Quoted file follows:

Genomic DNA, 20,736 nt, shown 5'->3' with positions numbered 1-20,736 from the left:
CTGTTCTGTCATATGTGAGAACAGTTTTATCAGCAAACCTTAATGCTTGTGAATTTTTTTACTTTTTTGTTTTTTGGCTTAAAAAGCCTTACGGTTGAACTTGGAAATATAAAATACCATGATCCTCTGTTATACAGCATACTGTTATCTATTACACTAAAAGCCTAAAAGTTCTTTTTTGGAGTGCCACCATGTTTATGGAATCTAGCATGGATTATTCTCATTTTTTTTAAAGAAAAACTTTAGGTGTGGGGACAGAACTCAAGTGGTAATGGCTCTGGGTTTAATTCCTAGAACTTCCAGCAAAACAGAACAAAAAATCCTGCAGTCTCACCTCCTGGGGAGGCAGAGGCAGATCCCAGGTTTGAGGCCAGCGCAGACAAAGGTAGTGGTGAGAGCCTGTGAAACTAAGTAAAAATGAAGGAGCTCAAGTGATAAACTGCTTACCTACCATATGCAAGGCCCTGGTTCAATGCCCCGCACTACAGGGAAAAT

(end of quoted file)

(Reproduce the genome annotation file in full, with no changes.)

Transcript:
Genomic DNA, 20,736 nt, shown 5'->3' with positions numbered 1-20,736 from the left:
CTGTTCTGTCATATGTGAGAACAGTTTTATCAGCAAACCTTAATGCTTGTGAATTTTTTTACTTTTTTGTTTTTTGGCTTAAAAAGCCTTACGGTTGAACTTGGAAATATAAAATACCATGATCCTCTGTTATACAGCATACTGTTATCTATTACACTAAAAGCCTAAAAGTTCTTTTTTGGAGTGCCACCATGTTTATGGAATCTAGCATGGATTATTCTCATTTTTTTTAAAGAAAAACTTTAGGTGTGGGGACAGAACTCAAGTGGTAATGGCTCTGGGTTTAATTCCTAGAACTTCCAGCAAAACAGAACAAAAAATCCTGCAGTCTCACCTCCTGGGGAGGCAGAGGCAGATCCCAGGTTTGAGGCCAGCGCAGACAAAGGTAGTGGTGAGAGCCTGTGAAACTAAGTAAAAATGAAGGAGCTCAAGTGATAAACTGCTTACCTACCATATGCAAGGCCCTGGTTCAATGCCCCGCACTACAGGGAAAAT